Ascension of Our Lord
For those whose first love is Jesus, the feast of the Ascension is cause for celebration. It means that the one we love above all others, the very foundation and fulcrum of our existence, is henceforth glorified at the right hand of the Father, above all creatures, never more to suffer, never more to die. Jesu, Amor noster. Jesus, our love has received the eternal reward for His sacrificial death, and that thought is one that gives us reason to exult; it establishes our hearts in great peace, never more to be perturbed.
But Jesus, our Love, is also the object of our desire. Jesu, Nostrum Desiderium. We long for His return, for the angel told us that He will come, the same way He went, in glory and majesty. Our love for Him today moves us to long for His return tomorrow, and our Christian existence is in constant tension between those two poles, ever since the Son of God rose to the heights of Heaven.
The Epistle to the Hebrews tells us that Our Lord has penetrated behind the veil: This we have as an anchor of the soul, sure and firm, which reaches into the interior behind the veil, where Jesus has entered on our behalf as forerunner, becoming high priest forever according to the order of Melchizedek (Heb 6:19-20). It is an anchor that is thrown up into Heaven, and which provides us with the firm certitude that He is the one who gives that reliable stability to our lives. He holds us strong from on high, lest we fall or turn back. Let us keep our eyes fixed on Him without fail.
From that throne on high, Our Blessed Lord draws all men to Himself, as He Himself said He would: When I am lifted up from the earth, I will draw all men to myself (Jn 12:32). At the same time, He also tells us: No one can come to me unless the Father who sent me draw him (Jn 6:44). And so we may ask: why doesn’t the Father draw all? Quite simply, the Father draws those who let themselves be drawn. He loves those who let themselves be loved. God is almighty, but there is one thing He Himself refuses to do, and that is to force someone’s heart. The door to the heart is opened only from the inside. Behold, I stand at the door and knock. If anyone hears my voice and opens the door, I will enter his house and dine with him, and he with me (Ap 3:20). As St Augustine said, my love is my weight, amor meus, pondus meum. If I love Jesus, I am drawn to Him. If I open my heart to Him, the Father draws me into His Heart.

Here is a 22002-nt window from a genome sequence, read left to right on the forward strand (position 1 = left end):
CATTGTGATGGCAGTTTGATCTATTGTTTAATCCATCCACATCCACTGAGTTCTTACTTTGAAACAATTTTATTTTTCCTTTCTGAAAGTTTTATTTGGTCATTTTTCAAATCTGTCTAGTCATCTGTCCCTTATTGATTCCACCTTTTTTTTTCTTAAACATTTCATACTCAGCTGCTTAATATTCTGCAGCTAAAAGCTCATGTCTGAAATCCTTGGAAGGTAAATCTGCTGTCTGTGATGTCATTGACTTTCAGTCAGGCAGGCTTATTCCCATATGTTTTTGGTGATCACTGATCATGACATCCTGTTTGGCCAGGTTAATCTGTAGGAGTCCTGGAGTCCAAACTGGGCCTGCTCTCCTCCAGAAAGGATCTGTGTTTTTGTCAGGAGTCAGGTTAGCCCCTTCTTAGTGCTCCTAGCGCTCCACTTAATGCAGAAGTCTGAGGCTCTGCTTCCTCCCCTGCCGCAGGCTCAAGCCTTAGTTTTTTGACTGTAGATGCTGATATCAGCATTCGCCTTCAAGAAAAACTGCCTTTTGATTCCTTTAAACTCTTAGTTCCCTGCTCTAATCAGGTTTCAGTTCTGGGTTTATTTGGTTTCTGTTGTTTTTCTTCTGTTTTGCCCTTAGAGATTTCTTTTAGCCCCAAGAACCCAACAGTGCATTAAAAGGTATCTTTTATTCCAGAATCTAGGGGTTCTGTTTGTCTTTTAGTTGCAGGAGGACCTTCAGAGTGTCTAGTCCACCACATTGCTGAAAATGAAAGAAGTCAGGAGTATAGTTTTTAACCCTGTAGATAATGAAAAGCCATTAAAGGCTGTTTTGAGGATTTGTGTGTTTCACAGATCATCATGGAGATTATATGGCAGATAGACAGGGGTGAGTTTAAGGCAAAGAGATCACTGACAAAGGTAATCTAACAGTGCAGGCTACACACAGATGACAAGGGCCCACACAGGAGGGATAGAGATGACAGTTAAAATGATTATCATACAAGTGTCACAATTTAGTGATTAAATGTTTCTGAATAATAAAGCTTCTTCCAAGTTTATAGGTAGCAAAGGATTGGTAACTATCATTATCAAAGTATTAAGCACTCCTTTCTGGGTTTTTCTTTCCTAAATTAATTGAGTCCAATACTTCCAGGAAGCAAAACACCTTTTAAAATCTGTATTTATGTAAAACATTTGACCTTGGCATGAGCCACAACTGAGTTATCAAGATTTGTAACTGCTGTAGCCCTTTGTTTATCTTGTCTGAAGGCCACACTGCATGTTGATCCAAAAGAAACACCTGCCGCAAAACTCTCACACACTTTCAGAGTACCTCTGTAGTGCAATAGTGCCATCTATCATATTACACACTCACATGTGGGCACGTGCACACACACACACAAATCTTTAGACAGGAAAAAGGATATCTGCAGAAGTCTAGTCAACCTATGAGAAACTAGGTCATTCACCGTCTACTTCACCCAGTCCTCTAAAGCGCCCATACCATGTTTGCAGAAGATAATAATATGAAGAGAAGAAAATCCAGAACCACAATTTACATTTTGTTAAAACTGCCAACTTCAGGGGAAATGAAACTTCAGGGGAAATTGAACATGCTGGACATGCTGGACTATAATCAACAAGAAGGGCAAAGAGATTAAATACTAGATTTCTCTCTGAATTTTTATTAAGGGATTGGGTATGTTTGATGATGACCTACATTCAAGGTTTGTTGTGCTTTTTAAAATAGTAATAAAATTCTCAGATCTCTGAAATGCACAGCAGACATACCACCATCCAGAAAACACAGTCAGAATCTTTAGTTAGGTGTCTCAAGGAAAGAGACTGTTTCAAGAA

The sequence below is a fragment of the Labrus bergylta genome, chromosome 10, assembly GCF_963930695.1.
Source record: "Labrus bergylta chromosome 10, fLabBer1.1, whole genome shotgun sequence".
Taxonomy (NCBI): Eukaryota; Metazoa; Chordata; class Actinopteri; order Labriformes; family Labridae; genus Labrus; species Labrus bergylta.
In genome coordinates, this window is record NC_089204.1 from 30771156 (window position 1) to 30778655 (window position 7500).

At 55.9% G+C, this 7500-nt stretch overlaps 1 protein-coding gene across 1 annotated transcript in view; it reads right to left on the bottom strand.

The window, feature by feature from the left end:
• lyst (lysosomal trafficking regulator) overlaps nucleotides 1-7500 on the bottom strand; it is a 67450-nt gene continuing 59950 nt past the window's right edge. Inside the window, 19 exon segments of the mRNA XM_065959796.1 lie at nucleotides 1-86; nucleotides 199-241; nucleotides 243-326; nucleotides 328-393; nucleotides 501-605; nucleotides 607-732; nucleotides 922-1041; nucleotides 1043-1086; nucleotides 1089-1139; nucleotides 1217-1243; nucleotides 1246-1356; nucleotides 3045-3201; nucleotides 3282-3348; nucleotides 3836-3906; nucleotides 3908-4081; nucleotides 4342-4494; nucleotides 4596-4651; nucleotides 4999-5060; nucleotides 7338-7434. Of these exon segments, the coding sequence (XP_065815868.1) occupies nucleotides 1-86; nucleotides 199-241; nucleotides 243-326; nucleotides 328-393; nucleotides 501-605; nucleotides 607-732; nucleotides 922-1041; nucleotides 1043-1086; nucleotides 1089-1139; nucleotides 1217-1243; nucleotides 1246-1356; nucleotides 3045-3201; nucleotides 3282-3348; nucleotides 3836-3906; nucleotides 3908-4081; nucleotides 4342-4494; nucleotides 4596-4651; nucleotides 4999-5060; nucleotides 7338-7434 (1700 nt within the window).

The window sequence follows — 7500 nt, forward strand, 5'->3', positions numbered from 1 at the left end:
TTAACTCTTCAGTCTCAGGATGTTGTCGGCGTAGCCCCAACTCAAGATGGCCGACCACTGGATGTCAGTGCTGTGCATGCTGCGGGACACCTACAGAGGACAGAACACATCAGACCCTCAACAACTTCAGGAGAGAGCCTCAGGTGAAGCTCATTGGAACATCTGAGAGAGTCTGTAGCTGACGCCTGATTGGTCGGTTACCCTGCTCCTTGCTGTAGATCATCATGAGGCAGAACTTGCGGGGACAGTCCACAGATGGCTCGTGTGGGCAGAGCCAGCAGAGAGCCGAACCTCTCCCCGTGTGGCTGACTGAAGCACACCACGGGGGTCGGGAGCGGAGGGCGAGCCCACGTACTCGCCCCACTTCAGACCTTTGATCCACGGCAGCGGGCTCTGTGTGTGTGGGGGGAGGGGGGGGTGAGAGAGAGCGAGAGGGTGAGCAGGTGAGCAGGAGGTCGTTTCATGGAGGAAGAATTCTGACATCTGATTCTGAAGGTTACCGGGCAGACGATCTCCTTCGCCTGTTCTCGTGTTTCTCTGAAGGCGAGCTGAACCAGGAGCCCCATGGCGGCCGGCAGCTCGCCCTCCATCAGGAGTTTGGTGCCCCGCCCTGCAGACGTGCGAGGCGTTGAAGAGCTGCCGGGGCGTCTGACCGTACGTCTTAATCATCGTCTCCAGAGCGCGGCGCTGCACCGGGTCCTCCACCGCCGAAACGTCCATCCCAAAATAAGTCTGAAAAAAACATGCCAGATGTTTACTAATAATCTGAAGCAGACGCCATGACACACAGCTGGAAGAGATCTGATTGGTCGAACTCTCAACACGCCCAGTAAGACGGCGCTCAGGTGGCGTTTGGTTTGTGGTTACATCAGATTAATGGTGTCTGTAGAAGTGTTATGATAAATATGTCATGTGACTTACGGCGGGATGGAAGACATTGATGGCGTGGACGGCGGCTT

Just before rising to Heaven, Our Lord told the apostles: You will be my witnesses (Act 1:8), here and to the ends of the earth. There is no part of the earth in which you will not take the witness to my life and love. I in turn will accompany you with signs, with wonderful miracles of grace, that will give proof of the divinity of your mission. Those miracles have never been lacking in the Church, from the very beginning, as is seen in the Acts of the Apostles, and all the way into the 21st century, as can be seen in the lives of the saints that continue to be canonised by the Church. Those miracles are necessary to confirm the divine mission of the Church, but there are also many other signs of grace that are much more frequent, and they point to the divinity of the Church and her mission. These are the fruits of ordinary sanctity which can be seen in the lives of the faithful, in so many priests and nuns who dedicate their lives to the Gospel and to souls, in the lives of so many mothers and fathers who accept all the children God sends them, and rear them in the fear of the Lord and the respect for His holy law.
This witness is so important in a world which St Teresa of Avila had already said was going up in flames. Indeed, the world is being reduced to ashes as we speak. It is so cold that it is burning. Intense cold produces severe burns. Today the world is ice cold, hearts are frigid, egotism reigns supreme, faith perishes, and all that we used to hold as sacred is going up in flames. What the world needs is to approach the real fire of the Heart of Jesus, the fornax ardens caritatis, the burning furnace of charity, in order to receive the calor Verbi, the heat of the Divine Word.
As the apostles stood there ecstatic as Our Lord disappeared in the clouds, the angel jolted them out of their wonderment: Men of Galilee, why do you stand there looking up to Heaven? Go, preach the word, touch hearts, you are the light of the world. But to us today, the same angel might have to say: what are you doing looking down at the earth, at yourselves? You were not made for the earth, but for Heaven. Lift up your eyes to your king, to your God, follow Him beyond the clouds, beyond the veil. Turn to Him and let Him give you that reconciliation, that peace and stability that only He can give. Then you will be able to go and take the saving truth to others. It’s only once you learn to leave aside your own interests and serve others that all the rest falls into place. Let us ask the Mother of the King, Our Lady Queen of Heaven, to help us. Following her example and supported by her prayers, we cannot go astray.